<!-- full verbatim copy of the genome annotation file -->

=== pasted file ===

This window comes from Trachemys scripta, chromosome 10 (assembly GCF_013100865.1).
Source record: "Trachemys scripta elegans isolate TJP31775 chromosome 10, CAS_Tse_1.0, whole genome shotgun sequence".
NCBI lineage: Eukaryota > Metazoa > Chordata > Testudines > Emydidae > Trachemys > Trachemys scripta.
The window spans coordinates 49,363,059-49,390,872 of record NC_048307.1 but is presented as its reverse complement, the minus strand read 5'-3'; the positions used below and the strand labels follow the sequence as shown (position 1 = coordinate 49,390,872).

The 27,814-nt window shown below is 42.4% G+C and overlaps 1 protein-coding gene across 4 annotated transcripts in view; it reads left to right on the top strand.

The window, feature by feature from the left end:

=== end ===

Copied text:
This window comes from Trachemys scripta, chromosome 10 (assembly GCF_013100865.1).
Source record: "Trachemys scripta elegans isolate TJP31775 chromosome 10, CAS_Tse_1.0, whole genome shotgun sequence".
NCBI lineage: Eukaryota > Metazoa > Chordata > Testudines > Emydidae > Trachemys > Trachemys scripta.
The window spans coordinates 49,363,059-49,390,872 of record NC_048307.1 but is presented as its reverse complement, the minus strand read 5'-3'; the positions used below and the strand labels follow the sequence as shown (position 1 = coordinate 49,390,872).

The 27,814-nt window shown below is 42.4% G+C and overlaps 1 protein-coding gene across 4 annotated transcripts in view; it reads left to right on the top strand.

The window, feature by feature from the left end: